“Trade warfare of the 1930s is widely blamed for prolonging and expanding the Great Depression.”

    Yea, blamed by whom? I’m guessing right-wing writers, spawned by the cottage industry of writers commissioned by the massive number of right-wing stink-tanks, to demonize everything about FDR’s New Deal.”

    Like today, the depression occurred mostly because of loans on the margins, and an economy where the disparity between the wealthiest and the poorest became so large as to actually nearly exclude a huge chunk of the society from spending, or buying things. As always, buying is a primary driver of the economy, by 2/3rds. It is our major problem now, since there is an even larger gap between the poor and the rich now, and poverty is on the rise, up to 13.2 percent.

    Let us face it, globalization only works well in a system where the whole world is confined to the same safety, environmental, and labor standards. As it is practiced now, none of us does well, with the exception, of course, of the super rich. They’ve profited madly by the exploitation of poor standards in third world countries. The U.S. has lost their jobs, and many that have become employed in third world countries, make less than sustenance wages, work long days, with no days off, no safety conditions, or human requirements, no environmental standards.

    Economies work well when confined within the same set of conditions, as ours did before we began the slide in 1973. We all work under the same laws and conditions, and we get to negotiate to improve our working conditions, without the threat of uprooting the plant, and sending it elsewhere. With massive populations in the world, where we’ve got tons of slave-labor, truly paying them scarcely enough to put a little poor food in their mouths, and a nice cardboard box, we’ll never win that battle. We all need to come to the realization that as it is set up, we are destined to get worse, and worse, and don’t think in some way that it won’t hit you.
    If you run a business, you’ll continue to lose business.

    If you own a house, rents will go down, or your house will become unoccupied for longer periods than if we had a robust economy, with full employment.

    School and hospitals are inflating massively, compared to the normal rate of inflation.

    Crime can touch anyone. Who are you willing to risk for this crazy economic system.

    Tariffs make absolute sense, and the more the merrier. We need to plug all the holes we’ve punched in our economic bucket, and begin to refill the bucket of our economy with good jobs, and a system where we put American workers, and for that matter, foreign workers needs, ahead of corporations, and the top ten percent richest people who own 90 percent of the stock they proffer.
     
  3. Oddball
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    Oddball BANNED Supporting Member

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    Yeah....Nothing like raising taxes and making things more expensive to get the economy going and help the sainted poooooooooooor!!

    This economic populist dreck belongs in the humor section. :lol:
     
    Last edited: Sep 18, 2009
  4. Shogun
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    yea, heaven forbid we stop a hemorrhaging trade deficit. Free market capitalistas sure do have a hard time facing the failure of their pet economic theories.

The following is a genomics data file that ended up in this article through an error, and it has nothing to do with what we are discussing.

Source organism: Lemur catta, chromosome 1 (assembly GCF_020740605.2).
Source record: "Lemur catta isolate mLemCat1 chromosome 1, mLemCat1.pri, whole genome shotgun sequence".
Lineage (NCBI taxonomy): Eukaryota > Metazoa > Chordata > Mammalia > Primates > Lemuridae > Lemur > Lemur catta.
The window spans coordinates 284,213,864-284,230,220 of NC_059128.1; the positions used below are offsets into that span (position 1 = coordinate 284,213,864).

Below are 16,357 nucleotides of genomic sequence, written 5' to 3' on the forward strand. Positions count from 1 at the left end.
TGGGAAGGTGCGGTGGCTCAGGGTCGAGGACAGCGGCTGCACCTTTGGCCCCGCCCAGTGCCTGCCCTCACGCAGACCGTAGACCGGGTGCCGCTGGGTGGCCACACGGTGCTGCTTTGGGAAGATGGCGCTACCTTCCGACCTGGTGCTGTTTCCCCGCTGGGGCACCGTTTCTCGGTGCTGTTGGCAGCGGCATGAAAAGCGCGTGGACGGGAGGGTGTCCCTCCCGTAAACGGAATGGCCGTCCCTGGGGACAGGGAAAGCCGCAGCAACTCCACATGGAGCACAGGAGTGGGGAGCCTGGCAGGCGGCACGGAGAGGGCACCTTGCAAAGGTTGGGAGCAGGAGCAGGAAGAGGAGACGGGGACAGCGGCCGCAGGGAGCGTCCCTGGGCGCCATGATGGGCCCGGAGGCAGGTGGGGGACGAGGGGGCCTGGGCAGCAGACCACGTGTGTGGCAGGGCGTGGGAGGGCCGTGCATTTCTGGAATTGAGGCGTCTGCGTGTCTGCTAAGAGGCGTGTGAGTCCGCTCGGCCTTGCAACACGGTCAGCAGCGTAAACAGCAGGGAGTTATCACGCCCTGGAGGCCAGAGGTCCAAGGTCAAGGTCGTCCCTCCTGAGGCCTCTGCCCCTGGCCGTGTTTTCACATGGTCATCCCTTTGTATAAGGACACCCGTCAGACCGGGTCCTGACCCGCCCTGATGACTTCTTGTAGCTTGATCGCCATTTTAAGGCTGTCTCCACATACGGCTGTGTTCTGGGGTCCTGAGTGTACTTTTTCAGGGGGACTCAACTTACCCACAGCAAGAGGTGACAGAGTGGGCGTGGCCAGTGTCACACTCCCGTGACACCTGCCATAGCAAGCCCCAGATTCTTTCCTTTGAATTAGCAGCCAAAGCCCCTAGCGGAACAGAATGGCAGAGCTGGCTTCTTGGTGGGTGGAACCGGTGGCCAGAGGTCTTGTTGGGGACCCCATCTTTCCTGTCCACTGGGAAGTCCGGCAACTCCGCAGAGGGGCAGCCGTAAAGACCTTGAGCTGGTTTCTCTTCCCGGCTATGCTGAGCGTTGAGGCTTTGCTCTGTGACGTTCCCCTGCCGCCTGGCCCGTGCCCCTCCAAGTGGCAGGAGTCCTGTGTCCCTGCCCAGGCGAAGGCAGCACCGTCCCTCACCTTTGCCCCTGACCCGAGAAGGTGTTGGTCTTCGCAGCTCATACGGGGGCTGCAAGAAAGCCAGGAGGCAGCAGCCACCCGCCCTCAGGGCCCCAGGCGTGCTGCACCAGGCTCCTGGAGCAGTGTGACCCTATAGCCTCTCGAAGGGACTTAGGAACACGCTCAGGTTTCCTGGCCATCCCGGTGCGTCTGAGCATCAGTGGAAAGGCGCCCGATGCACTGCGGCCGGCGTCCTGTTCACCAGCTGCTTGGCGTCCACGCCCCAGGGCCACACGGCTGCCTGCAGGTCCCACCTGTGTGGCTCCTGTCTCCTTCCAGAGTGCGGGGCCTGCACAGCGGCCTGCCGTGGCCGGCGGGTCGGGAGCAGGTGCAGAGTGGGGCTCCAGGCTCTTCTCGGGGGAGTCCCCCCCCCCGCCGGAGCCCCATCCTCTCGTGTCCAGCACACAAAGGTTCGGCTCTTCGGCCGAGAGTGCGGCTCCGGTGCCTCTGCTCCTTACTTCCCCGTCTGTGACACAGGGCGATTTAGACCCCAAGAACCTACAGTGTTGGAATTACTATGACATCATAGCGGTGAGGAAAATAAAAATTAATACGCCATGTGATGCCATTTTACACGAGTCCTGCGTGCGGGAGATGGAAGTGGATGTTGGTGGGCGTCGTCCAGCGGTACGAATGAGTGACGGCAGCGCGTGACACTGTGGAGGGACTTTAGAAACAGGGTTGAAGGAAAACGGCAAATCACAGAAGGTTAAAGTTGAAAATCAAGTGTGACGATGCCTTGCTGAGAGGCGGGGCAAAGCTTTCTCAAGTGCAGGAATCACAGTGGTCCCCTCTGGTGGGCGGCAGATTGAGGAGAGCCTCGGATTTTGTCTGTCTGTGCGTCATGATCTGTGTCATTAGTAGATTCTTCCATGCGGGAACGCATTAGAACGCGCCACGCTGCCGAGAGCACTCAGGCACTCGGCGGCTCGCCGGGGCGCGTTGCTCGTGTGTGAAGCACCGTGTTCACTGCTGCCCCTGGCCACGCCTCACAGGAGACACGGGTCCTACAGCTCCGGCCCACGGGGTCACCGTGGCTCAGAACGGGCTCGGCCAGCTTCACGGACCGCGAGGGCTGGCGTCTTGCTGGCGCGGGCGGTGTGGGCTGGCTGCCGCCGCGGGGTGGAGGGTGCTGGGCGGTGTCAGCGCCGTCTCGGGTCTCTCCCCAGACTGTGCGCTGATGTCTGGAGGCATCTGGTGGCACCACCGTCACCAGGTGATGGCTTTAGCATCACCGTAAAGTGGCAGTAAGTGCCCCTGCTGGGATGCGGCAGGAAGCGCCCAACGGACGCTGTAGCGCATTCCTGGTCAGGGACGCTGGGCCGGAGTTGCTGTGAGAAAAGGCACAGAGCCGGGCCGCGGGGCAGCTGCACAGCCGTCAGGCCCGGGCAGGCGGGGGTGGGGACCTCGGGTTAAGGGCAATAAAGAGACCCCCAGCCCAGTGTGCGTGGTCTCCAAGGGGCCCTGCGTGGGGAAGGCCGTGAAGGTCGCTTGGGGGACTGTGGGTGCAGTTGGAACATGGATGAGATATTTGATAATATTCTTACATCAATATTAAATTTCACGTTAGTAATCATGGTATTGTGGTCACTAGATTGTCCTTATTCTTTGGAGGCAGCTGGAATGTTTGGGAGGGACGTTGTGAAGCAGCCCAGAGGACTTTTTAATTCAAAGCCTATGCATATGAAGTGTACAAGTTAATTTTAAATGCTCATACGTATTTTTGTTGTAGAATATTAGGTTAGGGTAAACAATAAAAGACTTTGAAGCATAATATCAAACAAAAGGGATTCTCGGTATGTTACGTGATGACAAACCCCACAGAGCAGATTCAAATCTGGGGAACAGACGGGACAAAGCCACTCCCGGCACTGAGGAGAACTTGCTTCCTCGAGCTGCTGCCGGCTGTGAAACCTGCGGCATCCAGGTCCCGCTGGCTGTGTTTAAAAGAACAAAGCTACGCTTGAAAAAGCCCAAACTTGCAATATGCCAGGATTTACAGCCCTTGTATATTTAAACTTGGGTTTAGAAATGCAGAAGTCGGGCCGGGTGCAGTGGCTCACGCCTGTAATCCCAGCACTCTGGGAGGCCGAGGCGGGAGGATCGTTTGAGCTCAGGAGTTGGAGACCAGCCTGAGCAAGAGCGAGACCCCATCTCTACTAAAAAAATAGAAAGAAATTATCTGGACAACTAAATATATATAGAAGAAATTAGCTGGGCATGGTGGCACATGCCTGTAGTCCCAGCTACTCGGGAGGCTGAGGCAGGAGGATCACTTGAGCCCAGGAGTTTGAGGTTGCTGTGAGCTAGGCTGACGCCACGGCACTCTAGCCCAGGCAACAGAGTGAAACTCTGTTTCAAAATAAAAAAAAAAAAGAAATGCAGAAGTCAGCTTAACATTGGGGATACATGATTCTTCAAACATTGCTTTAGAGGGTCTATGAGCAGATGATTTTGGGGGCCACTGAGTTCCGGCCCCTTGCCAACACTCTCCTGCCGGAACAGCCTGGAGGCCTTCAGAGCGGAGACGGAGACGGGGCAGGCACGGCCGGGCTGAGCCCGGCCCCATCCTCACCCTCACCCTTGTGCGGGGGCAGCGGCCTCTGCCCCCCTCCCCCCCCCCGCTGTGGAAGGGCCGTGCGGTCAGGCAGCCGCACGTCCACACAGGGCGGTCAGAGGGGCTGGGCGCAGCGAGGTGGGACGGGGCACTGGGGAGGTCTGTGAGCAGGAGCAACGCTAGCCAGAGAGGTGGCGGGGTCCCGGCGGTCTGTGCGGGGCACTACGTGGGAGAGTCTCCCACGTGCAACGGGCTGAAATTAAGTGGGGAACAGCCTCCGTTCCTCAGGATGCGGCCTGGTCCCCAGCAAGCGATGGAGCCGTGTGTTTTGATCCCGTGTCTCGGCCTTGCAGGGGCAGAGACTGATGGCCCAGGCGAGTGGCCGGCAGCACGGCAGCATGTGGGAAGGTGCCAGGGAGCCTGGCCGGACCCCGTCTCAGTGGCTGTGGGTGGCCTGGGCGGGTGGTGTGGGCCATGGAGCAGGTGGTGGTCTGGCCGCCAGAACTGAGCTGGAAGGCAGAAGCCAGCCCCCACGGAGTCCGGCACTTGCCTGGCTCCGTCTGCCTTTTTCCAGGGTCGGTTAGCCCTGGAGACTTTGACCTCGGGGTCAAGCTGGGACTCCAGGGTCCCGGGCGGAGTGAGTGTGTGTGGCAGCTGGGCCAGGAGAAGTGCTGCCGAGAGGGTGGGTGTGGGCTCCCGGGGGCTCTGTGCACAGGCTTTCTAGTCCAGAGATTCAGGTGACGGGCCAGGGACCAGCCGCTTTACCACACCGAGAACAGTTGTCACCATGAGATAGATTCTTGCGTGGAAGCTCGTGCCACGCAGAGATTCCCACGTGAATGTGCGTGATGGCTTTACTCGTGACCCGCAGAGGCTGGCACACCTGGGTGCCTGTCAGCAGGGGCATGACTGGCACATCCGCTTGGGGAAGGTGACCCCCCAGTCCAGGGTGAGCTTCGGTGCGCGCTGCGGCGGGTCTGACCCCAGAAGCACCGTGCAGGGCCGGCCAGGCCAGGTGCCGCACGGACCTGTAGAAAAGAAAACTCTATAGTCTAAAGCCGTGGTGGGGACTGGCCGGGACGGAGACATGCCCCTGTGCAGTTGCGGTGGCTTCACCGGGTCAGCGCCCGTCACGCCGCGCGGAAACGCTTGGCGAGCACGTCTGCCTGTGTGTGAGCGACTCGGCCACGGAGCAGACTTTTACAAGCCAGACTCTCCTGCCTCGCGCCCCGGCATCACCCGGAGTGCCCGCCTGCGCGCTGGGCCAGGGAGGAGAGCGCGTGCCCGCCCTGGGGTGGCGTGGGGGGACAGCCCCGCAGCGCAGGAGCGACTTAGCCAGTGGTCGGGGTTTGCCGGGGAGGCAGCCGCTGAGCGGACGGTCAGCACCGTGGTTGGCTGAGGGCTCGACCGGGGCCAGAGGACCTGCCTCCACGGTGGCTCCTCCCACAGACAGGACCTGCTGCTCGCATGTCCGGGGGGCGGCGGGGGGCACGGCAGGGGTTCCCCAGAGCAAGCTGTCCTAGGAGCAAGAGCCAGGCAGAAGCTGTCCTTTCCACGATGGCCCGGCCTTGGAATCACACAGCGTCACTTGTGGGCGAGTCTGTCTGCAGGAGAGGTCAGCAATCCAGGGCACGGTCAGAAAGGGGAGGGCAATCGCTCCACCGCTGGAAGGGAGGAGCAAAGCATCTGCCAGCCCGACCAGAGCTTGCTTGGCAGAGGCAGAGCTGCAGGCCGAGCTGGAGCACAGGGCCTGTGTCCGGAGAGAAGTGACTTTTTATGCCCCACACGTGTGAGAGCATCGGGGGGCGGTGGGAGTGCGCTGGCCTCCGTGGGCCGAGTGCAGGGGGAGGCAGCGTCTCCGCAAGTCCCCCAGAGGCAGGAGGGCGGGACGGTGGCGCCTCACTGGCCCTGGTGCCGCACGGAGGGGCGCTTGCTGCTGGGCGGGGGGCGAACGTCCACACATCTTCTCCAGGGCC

bring on the trade war.
     
  5. Oddball
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    Whatever.

    You've already clearly demonstrated that your knowledge of real economics, as opposed to the pretend monsters-under-the-bed populist swill you've filled your head with, is next to nil.
     
  6. Shogun
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    :lol:

    whatever, indeed. It's pretty funny that you claim such ivory tower knowledge of econ while your ship burns down around you.

    :thup:


    Mr. GREENSPAN: Flaw in the model that I perceived is a critical functioning structure that defines how the world works, so to speak.

    Rep. WAXMAN: In other words, you found that your view of the world, your ideology was not right. It was not working.

    Mr. GREENSPAN: How it - precisely. That's precisely the reason I was shocked

    Greenspan Admits Free Market Ideology Flawed : NPR
     
  7. The Rabbi
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    It is incredible to me that some people still believe that protectionism is a valid and helpful policy. The evidence against it is enormous. If it were wrong, E.Germany would have been an economic powerhouse.
    But when the wall fell E.Germany's factories were smoking ruins of outmoded production tools producing obsolete products at uncompetitive prices.
    That's what protectionism leads to.
    No one wants to see jobs go away (although the U.S. is the largest beneficiary of outsourcing by foreign companies). But that is far preferable to seeing us protect inefficient industries that can't compete.
     
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  8. Oddball
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    If protectionism worked, Pugeots and Citroens would be the greatest cars in the world....But they aren't and it's practically impossible to get parts for them, if you can find a mechanic to wok on the rattletraps, outside of France.
     
  9. Shogun
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    Your opinion is noted and summarily filed in the trash can.

    :thup:
     
  10. The Rabbi
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    Probably because you have no counter-argument and yet cannot accept that I am correct.
    Sad, really. A closed mind is a great thing to get wasted.